Volume 35, Issue 6 (November 2007)
Using Rolling Dynamic Deflectometer and Overlay Tester to Determine the Reflective Cracking Potential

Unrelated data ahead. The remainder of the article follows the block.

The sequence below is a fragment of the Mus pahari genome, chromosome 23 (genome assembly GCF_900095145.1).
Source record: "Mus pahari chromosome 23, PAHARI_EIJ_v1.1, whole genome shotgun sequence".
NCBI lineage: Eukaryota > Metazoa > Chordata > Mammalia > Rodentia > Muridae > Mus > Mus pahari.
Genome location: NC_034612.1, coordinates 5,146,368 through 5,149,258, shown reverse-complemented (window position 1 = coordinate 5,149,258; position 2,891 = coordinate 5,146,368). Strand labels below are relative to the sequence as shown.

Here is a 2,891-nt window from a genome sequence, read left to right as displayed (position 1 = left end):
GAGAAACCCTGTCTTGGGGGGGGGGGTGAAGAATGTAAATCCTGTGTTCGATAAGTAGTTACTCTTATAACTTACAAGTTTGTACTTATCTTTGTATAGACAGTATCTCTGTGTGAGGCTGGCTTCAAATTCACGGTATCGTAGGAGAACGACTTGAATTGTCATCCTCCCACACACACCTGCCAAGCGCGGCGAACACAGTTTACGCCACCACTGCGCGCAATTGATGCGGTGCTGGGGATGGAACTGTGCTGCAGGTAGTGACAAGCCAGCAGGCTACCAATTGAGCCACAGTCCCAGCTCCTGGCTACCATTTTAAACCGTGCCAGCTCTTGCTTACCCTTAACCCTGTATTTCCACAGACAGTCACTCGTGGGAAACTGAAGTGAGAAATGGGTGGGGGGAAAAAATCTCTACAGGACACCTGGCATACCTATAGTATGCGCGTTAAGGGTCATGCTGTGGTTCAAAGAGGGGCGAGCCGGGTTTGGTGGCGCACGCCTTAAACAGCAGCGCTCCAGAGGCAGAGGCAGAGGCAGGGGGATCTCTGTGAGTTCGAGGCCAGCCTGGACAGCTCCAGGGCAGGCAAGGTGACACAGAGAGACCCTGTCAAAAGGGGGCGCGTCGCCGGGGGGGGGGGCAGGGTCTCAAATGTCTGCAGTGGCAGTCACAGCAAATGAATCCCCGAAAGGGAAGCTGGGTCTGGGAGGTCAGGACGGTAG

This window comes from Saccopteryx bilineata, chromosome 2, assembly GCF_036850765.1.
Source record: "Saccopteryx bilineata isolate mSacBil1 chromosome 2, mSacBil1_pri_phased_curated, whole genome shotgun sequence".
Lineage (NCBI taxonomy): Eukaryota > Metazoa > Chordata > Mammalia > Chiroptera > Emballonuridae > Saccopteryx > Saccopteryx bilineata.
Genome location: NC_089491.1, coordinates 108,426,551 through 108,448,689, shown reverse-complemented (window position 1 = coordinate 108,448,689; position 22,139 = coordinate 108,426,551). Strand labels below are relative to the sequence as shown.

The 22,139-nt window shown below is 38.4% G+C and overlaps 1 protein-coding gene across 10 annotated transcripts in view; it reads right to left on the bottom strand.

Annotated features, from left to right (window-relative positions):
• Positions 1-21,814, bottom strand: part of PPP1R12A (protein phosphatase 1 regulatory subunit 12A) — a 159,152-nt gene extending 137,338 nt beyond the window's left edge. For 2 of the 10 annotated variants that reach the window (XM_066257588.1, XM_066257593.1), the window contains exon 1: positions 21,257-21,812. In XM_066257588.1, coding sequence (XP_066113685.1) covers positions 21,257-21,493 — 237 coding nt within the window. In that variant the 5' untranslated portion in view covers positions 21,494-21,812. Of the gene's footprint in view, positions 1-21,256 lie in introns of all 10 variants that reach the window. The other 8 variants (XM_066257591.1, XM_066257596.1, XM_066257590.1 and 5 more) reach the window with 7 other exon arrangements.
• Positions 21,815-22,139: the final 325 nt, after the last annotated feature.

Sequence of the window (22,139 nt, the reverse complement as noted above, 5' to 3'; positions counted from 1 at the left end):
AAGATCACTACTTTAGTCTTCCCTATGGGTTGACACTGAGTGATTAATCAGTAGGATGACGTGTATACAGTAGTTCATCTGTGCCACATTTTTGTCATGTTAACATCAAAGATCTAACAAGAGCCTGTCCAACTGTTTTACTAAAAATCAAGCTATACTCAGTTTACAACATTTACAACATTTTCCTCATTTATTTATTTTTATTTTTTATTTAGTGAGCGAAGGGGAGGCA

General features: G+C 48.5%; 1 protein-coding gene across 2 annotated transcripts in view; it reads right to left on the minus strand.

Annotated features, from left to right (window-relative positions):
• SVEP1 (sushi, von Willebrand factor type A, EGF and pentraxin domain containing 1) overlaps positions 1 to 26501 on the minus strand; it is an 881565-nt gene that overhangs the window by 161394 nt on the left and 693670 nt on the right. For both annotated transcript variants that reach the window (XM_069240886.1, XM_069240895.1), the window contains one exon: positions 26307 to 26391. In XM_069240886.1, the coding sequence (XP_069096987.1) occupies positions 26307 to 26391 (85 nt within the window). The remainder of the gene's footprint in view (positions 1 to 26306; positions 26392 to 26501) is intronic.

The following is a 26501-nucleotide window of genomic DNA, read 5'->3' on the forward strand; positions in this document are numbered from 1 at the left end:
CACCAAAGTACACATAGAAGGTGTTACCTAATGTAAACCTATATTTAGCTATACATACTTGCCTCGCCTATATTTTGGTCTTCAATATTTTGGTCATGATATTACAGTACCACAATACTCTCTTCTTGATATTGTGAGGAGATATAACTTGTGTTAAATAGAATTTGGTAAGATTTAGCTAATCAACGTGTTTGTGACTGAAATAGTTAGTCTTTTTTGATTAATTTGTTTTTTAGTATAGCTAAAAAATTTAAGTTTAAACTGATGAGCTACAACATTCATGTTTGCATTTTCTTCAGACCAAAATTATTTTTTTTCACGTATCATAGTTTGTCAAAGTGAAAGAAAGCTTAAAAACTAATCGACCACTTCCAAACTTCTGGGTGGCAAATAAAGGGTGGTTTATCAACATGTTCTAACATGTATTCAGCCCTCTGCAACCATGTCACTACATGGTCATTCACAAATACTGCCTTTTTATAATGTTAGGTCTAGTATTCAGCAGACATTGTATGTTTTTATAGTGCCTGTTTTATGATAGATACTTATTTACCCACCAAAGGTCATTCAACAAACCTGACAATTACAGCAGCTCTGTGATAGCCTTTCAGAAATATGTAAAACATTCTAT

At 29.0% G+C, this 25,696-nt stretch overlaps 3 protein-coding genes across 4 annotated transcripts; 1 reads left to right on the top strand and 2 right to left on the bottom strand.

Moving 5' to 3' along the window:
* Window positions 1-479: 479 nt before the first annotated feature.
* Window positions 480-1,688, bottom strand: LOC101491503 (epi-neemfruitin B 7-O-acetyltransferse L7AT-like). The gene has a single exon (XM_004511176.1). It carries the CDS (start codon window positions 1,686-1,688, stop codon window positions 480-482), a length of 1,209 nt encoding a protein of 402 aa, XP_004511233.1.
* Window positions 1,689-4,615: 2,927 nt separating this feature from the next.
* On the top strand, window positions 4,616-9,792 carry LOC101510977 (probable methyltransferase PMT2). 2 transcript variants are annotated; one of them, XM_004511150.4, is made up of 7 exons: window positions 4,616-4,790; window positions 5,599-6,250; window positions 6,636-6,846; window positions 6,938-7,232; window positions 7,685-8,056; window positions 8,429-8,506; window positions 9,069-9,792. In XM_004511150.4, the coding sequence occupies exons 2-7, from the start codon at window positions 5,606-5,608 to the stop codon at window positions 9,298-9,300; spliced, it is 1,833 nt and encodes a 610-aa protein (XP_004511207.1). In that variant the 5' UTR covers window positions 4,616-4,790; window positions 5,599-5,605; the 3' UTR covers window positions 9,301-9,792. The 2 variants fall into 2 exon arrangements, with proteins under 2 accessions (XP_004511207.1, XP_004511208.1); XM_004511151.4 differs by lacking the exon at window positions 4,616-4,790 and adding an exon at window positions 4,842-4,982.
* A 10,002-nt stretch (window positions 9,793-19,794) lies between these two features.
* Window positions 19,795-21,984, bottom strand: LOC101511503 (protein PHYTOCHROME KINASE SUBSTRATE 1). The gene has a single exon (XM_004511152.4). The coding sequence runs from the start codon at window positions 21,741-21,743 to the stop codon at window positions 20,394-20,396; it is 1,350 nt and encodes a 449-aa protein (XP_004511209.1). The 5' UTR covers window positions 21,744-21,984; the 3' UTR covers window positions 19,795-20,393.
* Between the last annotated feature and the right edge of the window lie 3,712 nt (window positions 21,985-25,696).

A forensic study was performed using a rolling dynamic deflectometer (RDD) and overlay tester (OT) to investigate the reflective cracks on SH87. Comparative tests were performed on the BU90 that has no cracks. The test results show that BU90 has lower density and lower asphalt content than SH87. This means the hot-mix asphalt (HMA) on BU90 has less resistance to reflective cracking than SH87. The OT confirmed that the cycles to failure are less for BU90 than for SH87. Thus, in terms of individual layer properties, the wearing surface and crack-retarding layer on SH87 has a greater crack resistance than that on BU90 and the asphalt mixes were not the principal reason for the cracking. The three main contributing factors for the reflective cracking on SH87 are: (1) thinner HMA, (2) higher joint movements, and (3) poor bonding between layers. Based on the reliability concept, at 90 % confidence level, the threshold W1–W3 deflection values were found to be 4.4 mils and it is much less than 6.5 mils developed from the IH20 project that has 100 mm of HMA as opposed to 64 mm for the SH87 project. It reaffirms that thicker HMA takes longer to have reflective cracking and it also needs a higher threshold W1–W3 deflection value. Thus, the thicker HMA overlay on BU90 (183 mm) would delay the reflective cracks. The methodology presented demonstrates RDD and OT’s abilities to characterize the reflective cracking potential and the proposed threshold value provides a good foundation for further refinement when additional data are available.